Having moved abroad from the United States, there are aspects of life that take some getting used to. In South Korea, it's been an adventure trying new foods. As you can imagine, school lunches are different all over the world. Having worked in several schools in South Korea, I've got to sample many lunch options! Here's a glance into the world of school lunches in Asia.
In the public school system in South Korea, it's normal for the students and teachers to all eat together at the same time. We also eat the same meals and at the same tables. This fits in with the Korean culture, which is very communal.
There are a few things about Korean school lunches that tend to stay the same -- there is usually a soup and rice served with each meal. In addition to this, there is quite a variety with the types of foods that are served. In many Korean meals, banchan, or side dishes, are served. This may be kimchi, radishes, or a mixture of vegetables.
The lunch above features kimchi jjigae, a spicy soup. The lunch also features noodles, rice, kimchi, nori seaweed, cucumbers and onions in a spicy sauce, and mini pajeon, which are little pancakes made with batter, onions and other vegetables, and seafood.
In Korea, students work very hard. It's normal for students to attend class all day long and then to attend private academies well into the evening. Many do this every day. For those who don't attend private academies, some public schools offer night classes. My current high school does this -- and we also serve dinner at the cafeteria. Many of my students are at school from 8am to 10pm each day -- this is very different than American public school life.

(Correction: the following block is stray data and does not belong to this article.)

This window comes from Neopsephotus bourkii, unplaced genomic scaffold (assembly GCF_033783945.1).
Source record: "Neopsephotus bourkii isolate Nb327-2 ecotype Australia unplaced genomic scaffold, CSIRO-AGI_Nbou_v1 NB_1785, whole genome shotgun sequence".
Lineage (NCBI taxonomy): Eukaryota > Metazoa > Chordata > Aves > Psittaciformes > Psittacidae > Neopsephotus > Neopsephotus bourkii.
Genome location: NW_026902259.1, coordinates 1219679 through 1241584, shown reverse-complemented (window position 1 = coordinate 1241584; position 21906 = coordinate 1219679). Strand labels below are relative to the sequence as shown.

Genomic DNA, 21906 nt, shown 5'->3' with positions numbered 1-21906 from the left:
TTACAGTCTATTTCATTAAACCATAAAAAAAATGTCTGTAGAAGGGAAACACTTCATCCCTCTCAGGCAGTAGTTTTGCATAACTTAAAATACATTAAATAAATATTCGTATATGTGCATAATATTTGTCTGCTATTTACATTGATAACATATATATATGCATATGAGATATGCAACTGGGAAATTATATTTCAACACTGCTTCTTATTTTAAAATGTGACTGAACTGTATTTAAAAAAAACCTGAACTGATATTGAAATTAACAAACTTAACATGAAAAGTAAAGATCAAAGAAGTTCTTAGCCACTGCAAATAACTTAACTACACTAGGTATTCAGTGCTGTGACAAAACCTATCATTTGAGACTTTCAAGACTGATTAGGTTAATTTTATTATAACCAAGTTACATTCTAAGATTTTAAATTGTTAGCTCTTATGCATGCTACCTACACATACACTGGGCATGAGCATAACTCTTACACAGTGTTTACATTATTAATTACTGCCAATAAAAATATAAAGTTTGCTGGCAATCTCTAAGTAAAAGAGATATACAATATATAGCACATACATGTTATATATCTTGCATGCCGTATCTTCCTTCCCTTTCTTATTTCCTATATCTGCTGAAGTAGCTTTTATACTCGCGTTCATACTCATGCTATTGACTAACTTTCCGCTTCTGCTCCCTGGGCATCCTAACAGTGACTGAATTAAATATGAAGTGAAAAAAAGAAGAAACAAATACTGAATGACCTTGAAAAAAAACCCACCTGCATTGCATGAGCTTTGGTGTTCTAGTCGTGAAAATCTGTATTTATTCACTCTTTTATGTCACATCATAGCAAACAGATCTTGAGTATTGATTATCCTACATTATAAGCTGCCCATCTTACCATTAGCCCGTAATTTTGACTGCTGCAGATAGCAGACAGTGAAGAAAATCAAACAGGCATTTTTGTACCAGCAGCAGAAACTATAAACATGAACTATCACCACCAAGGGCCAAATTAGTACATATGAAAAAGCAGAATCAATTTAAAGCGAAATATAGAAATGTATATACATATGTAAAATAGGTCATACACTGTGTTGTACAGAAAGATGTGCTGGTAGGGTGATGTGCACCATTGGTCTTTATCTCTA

This meal features jajangmyeon, which is a Korean Chinese dish that includes noodles with a sauce made from black beans. It's also served with rice, kimchi, and animal shaped chicken nuggets with a honey mustard sauce.
I love when we have fruit for lunch. On this school day, the meal coordinator placed an extra slice of watermelon on my plate. This meal is bokum bap, or fried rice. It's also served with egg drop soup, and a spicy salad made from onions, cucumbers, and apples.
Some of the school lunches include a bit of a Western touch. This lunch has a pasta side dish with potatoes in it. The soup featured in this lunch is dubu chigae, which includes zucchini, tofu, and spicy red pepper flakes. This is one of my favourite Korean soups.
Another lunch featured a side of french toast and a cheesy corn salad. The main entree is bibimbap, a collection of vegetables, rice, and gochujang, a spicy paste. When stirred all together, it's delicious!
At my high school, students take turns handling clean-up tasks. They collect the trays and utensils, and also get rid of trash.
As you can see, Korean school lunches are a bit different than most American school lunches, but there is always something delicious to be had. I look forward to lunch each day, because I like to guess what will be on the menu.